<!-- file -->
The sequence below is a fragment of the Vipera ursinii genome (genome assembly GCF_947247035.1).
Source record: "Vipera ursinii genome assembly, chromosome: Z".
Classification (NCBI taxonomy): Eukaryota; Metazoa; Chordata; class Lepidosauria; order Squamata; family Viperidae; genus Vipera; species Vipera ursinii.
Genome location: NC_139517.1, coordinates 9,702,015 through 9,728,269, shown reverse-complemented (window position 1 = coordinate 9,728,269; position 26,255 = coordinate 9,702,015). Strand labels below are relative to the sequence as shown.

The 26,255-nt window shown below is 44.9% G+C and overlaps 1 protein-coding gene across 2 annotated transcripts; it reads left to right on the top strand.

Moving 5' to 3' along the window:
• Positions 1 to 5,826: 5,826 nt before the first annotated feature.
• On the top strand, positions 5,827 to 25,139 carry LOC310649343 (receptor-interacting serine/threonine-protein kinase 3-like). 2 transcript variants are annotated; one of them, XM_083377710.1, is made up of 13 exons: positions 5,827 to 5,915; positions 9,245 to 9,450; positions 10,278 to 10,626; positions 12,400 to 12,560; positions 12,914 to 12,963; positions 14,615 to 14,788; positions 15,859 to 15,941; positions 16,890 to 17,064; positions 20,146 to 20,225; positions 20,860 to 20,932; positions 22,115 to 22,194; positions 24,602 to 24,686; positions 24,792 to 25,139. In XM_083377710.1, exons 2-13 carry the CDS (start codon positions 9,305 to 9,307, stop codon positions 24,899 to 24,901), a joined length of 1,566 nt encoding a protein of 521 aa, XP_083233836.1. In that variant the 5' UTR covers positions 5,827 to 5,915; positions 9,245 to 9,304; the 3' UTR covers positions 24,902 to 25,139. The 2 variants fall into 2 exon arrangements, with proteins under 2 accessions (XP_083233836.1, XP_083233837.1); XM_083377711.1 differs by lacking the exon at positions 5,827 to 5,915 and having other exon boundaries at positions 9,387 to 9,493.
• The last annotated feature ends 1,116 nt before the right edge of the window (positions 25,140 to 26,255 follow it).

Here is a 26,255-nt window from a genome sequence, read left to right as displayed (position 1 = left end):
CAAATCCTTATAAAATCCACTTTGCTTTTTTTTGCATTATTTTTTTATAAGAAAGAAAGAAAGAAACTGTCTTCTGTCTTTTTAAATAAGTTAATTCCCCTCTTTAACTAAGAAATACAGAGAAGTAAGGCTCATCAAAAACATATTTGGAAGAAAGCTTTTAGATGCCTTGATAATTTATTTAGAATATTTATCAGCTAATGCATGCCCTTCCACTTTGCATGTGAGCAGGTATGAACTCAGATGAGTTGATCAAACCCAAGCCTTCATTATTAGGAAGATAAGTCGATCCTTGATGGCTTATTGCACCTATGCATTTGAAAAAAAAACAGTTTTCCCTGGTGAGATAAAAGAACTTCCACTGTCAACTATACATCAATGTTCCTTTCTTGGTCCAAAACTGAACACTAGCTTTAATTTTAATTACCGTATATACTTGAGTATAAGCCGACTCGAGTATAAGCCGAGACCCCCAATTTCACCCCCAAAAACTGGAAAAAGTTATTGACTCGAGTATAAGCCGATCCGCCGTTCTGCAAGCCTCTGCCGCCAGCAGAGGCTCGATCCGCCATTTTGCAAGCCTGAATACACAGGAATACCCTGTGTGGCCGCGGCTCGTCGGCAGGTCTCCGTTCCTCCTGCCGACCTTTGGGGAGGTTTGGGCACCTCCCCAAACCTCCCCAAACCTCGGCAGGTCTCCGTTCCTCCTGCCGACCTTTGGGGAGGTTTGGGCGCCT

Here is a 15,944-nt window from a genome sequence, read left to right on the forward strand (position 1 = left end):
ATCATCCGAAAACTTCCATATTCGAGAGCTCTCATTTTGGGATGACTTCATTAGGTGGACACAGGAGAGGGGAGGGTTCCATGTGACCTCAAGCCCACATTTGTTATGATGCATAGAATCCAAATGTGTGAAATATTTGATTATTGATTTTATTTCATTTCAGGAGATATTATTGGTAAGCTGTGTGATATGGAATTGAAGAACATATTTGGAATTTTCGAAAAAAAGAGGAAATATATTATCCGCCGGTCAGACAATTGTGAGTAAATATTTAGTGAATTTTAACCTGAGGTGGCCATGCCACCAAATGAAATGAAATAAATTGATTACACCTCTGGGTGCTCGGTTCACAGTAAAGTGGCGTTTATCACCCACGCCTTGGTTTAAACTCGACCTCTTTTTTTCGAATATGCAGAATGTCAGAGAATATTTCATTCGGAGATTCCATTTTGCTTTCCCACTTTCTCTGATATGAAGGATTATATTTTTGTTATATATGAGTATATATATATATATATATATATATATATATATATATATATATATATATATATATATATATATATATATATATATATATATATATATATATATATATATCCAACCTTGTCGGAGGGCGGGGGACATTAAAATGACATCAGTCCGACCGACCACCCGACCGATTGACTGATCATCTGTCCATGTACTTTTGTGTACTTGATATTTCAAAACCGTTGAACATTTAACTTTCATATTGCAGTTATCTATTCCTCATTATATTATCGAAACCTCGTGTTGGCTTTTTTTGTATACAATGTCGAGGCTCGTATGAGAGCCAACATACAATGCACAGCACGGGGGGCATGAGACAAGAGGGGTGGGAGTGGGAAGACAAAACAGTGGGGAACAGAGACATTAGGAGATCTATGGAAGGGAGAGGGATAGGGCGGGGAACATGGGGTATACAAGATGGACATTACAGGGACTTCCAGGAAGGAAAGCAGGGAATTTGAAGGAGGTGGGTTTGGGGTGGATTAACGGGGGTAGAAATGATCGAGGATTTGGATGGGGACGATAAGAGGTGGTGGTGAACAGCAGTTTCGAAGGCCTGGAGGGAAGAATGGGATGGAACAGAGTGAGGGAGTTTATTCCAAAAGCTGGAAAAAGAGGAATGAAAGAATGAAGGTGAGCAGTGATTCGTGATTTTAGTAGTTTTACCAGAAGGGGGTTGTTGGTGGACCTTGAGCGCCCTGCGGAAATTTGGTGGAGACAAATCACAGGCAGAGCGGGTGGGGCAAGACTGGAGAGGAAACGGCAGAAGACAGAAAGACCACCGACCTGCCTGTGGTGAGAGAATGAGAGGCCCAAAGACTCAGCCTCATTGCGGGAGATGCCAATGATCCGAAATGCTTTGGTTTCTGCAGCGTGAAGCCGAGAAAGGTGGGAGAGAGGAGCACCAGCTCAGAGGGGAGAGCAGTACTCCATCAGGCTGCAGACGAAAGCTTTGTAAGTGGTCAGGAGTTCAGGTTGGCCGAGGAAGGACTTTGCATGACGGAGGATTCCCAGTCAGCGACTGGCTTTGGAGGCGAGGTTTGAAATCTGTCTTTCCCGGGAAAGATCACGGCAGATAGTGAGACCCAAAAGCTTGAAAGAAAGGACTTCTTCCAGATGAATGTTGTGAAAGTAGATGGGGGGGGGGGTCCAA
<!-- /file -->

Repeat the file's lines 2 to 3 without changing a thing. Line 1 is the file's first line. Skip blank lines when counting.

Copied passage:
Source record: "Vipera ursinii genome assembly, chromosome: Z".
Classification (NCBI taxonomy): Eukaryota; Metazoa; Chordata; class Lepidosauria; order Squamata; family Viperidae; genus Vipera; species Vipera ursinii.